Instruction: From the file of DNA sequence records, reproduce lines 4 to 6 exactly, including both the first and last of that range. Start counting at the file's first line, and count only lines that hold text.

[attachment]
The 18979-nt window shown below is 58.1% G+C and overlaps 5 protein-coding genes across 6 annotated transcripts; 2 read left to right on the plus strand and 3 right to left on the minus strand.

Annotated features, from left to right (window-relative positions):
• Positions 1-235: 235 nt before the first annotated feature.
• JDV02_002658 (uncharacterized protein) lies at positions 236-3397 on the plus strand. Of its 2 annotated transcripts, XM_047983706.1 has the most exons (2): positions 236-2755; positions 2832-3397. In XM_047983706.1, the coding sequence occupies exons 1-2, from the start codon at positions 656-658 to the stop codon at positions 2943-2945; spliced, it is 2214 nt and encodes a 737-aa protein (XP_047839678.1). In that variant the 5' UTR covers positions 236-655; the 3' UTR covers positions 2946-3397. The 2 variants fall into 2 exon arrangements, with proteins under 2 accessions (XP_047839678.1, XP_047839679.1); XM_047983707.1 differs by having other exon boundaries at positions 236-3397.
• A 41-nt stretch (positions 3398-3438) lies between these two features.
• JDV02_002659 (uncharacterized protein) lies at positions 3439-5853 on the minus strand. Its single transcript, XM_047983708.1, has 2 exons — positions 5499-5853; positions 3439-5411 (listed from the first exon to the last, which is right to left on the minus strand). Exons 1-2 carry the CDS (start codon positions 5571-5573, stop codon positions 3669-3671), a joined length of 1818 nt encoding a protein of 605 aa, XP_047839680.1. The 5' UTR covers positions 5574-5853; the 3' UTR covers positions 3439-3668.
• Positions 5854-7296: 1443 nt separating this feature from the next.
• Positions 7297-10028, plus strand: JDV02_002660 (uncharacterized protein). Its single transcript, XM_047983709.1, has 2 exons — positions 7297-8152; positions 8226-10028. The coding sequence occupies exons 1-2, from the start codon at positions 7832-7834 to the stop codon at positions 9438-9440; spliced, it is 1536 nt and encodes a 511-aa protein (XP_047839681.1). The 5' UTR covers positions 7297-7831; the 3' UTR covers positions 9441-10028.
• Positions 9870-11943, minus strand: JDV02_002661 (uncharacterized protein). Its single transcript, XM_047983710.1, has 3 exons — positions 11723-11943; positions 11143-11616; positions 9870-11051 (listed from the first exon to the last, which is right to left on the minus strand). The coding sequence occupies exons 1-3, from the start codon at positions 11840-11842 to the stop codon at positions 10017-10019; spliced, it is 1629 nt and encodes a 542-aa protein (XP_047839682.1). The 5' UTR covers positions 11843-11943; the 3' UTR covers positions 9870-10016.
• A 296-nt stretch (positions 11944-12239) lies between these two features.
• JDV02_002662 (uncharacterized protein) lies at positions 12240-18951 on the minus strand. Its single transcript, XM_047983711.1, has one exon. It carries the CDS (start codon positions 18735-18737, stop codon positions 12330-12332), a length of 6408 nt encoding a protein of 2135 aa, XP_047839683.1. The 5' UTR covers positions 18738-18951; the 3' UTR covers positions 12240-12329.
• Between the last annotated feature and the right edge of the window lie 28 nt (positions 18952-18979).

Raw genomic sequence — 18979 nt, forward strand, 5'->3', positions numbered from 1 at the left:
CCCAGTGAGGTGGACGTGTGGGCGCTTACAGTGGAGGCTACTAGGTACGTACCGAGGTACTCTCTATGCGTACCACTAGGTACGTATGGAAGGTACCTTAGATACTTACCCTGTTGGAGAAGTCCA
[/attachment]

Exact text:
• JDV02_002658 (uncharacterized protein) lies at positions 236-3397 on the plus strand. Of its 2 annotated transcripts, XM_047983706.1 has the most exons (2): positions 236-2755; positions 2832-3397. In XM_047983706.1, the coding sequence occupies exons 1-2, from the start codon at positions 656-658 to the stop codon at positions 2943-2945; spliced, it is 2214 nt and encodes a 737-aa protein (XP_047839678.1). In that variant the 5' UTR covers positions 236-655; the 3' UTR covers positions 2946-3397. The 2 variants fall into 2 exon arrangements, with proteins under 2 accessions (XP_047839678.1, XP_047839679.1); XM_047983707.1 differs by having other exon boundaries at positions 236-3397.
• A 41-nt stretch (positions 3398-3438) lies between these two features.
• JDV02_002659 (uncharacterized protein) lies at positions 3439-5853 on the minus strand. Its single transcript, XM_047983708.1, has 2 exons — positions 5499-5853; positions 3439-5411 (listed from the first exon to the last, which is right to left on the minus strand). Exons 1-2 carry the CDS (start codon positions 5571-5573, stop codon positions 3669-3671), a joined length of 1818 nt encoding a protein of 605 aa, XP_047839680.1. The 5' UTR covers positions 5574-5853; the 3' UTR covers positions 3439-3668.